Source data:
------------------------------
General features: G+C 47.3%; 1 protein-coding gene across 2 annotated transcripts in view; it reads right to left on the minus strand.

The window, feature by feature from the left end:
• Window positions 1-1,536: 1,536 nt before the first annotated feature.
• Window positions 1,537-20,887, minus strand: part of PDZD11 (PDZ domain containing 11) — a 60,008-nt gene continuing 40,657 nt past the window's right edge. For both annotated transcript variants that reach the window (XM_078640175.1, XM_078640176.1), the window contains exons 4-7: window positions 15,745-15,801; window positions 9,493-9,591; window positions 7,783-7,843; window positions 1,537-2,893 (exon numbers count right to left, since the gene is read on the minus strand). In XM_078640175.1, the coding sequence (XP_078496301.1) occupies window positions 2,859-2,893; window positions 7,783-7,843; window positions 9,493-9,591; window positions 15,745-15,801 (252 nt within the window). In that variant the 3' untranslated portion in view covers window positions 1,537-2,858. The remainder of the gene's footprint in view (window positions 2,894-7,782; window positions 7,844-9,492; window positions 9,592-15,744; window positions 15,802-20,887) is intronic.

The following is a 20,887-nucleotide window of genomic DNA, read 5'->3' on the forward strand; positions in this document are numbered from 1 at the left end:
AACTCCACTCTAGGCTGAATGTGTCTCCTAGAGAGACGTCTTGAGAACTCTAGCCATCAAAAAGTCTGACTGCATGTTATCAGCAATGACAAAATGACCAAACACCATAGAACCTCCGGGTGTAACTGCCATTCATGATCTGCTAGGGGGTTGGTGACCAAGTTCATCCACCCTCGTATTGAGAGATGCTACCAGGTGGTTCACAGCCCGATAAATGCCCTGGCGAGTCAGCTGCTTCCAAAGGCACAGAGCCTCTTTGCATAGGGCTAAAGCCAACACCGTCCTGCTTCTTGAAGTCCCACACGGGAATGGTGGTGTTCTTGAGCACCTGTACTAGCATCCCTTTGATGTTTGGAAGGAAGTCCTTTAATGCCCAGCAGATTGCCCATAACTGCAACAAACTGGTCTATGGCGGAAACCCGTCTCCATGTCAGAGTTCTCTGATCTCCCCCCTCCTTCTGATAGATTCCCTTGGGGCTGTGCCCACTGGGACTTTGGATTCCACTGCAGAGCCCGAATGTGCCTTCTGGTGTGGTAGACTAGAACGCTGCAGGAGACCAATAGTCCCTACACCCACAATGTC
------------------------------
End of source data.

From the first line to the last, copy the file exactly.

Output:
General features: G+C 47.3%; 1 protein-coding gene across 2 annotated transcripts in view; it reads right to left on the minus strand.

The window, feature by feature from the left end:
• Window positions 1-1,536: 1,536 nt before the first annotated feature.
• Window positions 1,537-20,887, minus strand: part of PDZD11 (PDZ domain containing 11) — a 60,008-nt gene continuing 40,657 nt past the window's right edge. For both annotated transcript variants that reach the window (XM_078640175.1, XM_078640176.1), the window contains exons 4-7: window positions 15,745-15,801; window positions 9,493-9,591; window positions 7,783-7,843; window positions 1,537-2,893 (exon numbers count right to left, since the gene is read on the minus strand). In XM_078640175.1, the coding sequence (XP_078496301.1) occupies window positions 2,859-2,893; window positions 7,783-7,843; window positions 9,493-9,591; window positions 15,745-15,801 (252 nt within the window). In that variant the 3' untranslated portion in view covers window positions 1,537-2,858. The remainder of the gene's footprint in view (window positions 2,894-7,782; window positions 7,844-9,492; window positions 9,592-15,744; window positions 15,802-20,887) is intronic.

The following is a 20,887-nucleotide window of genomic DNA, read 5'->3' on the forward strand; positions in this document are numbered from 1 at the left end:
AACTCCACTCTAGGCTGAATGTGTCTCCTAGAGAGACGTCTTGAGAACTCTAGCCATCAAAAAGTCTGACTGCATGTTATCAGCAATGACAAAATGACCAAACACCATAGAACCTCCGGGTGTAACTGCCATTCATGATCTGCTAGGGGGTTGGTGACCAAGTTCATCCACCCTCGTATTGAGAGATGCTACCAGGTGGTTCACAGCCCGATAAATGCCCTGGCGAGTCAGCTGCTTCCAAAGGCACAGAGCCTCTTTGCATAGGGCTAAAGCCAACACCGTCCTGCTTCTTGAAGTCCCACACGGGAATGGTGGTGTTCTTGAGCACCTGTACTAGCATCCCTTTGATGTTTGGAAGGAAGTCCTTTAATGCCCAGCAGATTGCCCATAACTGCAACAAACTGGTCTATGGCGGAAACCCGTCTCCATGTCAGAGTTCTCTGATCTCCCCCCTCCTTCTGATAGATTCCCTTGGGGCTGTGCCCACTGGGACTTTGGATTCCACTGCAGAGCCCGAATGTGCCTTCTGGTGTGGTAGACTAGAACGCTGCAGGAGACCAATAGTCCCTACACCCACAATGTC